The 1980s sitcom 'Joanie Loves Chachi' garnered tremendous ratings in Korea due to an inadvertent language issue.
The sitcom Joanie Loves Chachi was a short-lived Happy Days spin-off starring Erin Moran and Scott Baio that aired on ABC in
Initially a ratings success as a mid-season replacement program in 1982 (when it had Happy Days as a
Both Joanie Loves Chachi creator/executive producer Garry Marshall, and series star Scot Baio, have claimed at various times that Joanie Loves Chachi was “the highest-rated [American] program ever shown in Korea” because ‘chachi’ is the Korean word for ‘penis,’ and thus the series’ title translated as “Joanie Loves Penis,” a sure-fire draw for eager viewers in a time and place where little or no sexual content was available in the popular media of the day.
No actual data have ever been cited to support that claim, however, and the notion that it is true falls flat for a number of reasons:
- Joanie Loves Chachi was not aired as programming available to ordinary Korean households: It ran only on the American Forces Korean Network (AFKN), which made broadcasts of popular American radio and television programs from the major networks available to U.S. servicemen stationed in South Korea, and it was presented only in its original English-language version. The vast majority of Koreans would not have been able to view Joanie Loves Chachi at all, and many of them wouldn’t have been able to understand it if they did (because it wasn’t dubbed or subtitled in Korean), so the series therefore couldn’t possibly have garnered a local audience large enough to make it the country’s highest-rated television program ever.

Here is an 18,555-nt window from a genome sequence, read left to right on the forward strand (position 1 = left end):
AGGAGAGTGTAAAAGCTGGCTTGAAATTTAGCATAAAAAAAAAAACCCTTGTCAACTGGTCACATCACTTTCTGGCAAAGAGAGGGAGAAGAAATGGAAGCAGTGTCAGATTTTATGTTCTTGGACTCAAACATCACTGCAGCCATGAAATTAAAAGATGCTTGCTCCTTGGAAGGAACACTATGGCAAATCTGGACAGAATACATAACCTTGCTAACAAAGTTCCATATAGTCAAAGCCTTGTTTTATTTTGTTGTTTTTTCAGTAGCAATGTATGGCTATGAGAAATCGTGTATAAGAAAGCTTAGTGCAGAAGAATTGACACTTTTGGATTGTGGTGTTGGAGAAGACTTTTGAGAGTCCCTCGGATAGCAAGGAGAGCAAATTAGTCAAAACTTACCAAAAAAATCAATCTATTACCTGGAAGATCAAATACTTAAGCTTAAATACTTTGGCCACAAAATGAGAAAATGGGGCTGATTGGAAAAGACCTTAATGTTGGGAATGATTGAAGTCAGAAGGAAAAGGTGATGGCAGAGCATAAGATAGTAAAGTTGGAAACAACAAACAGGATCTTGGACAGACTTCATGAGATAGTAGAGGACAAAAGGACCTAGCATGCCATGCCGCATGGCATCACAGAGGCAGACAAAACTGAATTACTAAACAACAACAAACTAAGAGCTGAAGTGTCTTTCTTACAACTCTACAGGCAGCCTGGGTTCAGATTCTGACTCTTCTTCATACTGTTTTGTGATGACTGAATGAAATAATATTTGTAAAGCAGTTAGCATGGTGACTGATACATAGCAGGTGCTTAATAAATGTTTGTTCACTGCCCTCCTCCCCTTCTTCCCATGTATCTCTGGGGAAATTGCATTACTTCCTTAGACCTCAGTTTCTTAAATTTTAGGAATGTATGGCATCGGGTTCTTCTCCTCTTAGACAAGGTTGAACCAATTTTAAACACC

- “Chachi” isn’t really the Korean word for “penis.” At best, it’s an approximate English-language transliteration of a Korean word (commonly rendered as “jaji”) with similar meaning.
- If “chachi” was, or sounded like, the Korean word for “penis,” then South Korean censors would surely have redubbed and retitled the show to change the main character’s name to something less salacious and thereby avoid that association.
- A curious audience might briefly tune in en masse to a show with a titillating title, but as soon as it became apparent that the content of the program didn’t live up to its name, they’d tune back out again. Unless the series proved immensely entertaining enough in its own right (without the promise of sexual content) to keep viewers watching, the audience wouldn’t stick around in large numbers and continue to drive the show’s ratings up.
As mentioned above, this claim has largely been promulgated by series producer Garry Marshall and actor Scott Baio, who have mentioned it during multiple interviews and talk show appearances. Most likely the two of them were simply repeating as true something they merely heard (similar to the claim that a single Happy Days spurred a 500% increase in library card applications) or that originated as a joke, and neither of them had any direct knowledge of how Joanie Loves Chachi fared in Korea.